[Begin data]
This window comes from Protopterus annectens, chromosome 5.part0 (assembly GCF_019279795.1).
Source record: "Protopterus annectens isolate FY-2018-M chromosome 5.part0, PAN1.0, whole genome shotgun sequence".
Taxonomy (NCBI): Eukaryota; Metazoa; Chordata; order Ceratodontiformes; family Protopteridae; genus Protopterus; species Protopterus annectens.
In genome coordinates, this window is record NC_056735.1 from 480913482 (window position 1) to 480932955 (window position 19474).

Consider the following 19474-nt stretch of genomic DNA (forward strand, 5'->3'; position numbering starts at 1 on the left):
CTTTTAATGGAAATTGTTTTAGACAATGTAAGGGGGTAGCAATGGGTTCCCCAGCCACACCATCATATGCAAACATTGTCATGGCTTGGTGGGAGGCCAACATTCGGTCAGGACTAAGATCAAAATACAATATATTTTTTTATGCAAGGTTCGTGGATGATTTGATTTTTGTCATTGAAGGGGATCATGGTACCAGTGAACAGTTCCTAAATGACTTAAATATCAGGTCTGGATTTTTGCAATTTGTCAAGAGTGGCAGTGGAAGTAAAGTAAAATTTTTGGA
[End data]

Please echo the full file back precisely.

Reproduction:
This window comes from Protopterus annectens, chromosome 5.part0 (assembly GCF_019279795.1).
Source record: "Protopterus annectens isolate FY-2018-M chromosome 5.part0, PAN1.0, whole genome shotgun sequence".
Taxonomy (NCBI): Eukaryota; Metazoa; Chordata; order Ceratodontiformes; family Protopteridae; genus Protopterus; species Protopterus annectens.
In genome coordinates, this window is record NC_056735.1 from 480913482 (window position 1) to 480932955 (window position 19474).

Consider the following 19474-nt stretch of genomic DNA (forward strand, 5'->3'; position numbering starts at 1 on the left):
CTTTTAATGGAAATTGTTTTAGACAATGTAAGGGGGTAGCAATGGGTTCCCCAGCCACACCATCATATGCAAACATTGTCATGGCTTGGTGGGAGGCCAACATTCGGTCAGGACTAAGATCAAAATACAATATATTTTTTTATGCAAGGTTCGTGGATGATTTGATTTTTGTCATTGAAGGGGATCATGGTACCAGTGAACAGTTCCTAAATGACTTAAATATCAGGTCTGGATTTTTGCAATTTGTCAAGAGTGGCAGTGGAAGTAAAGTAAAATTTTTGGA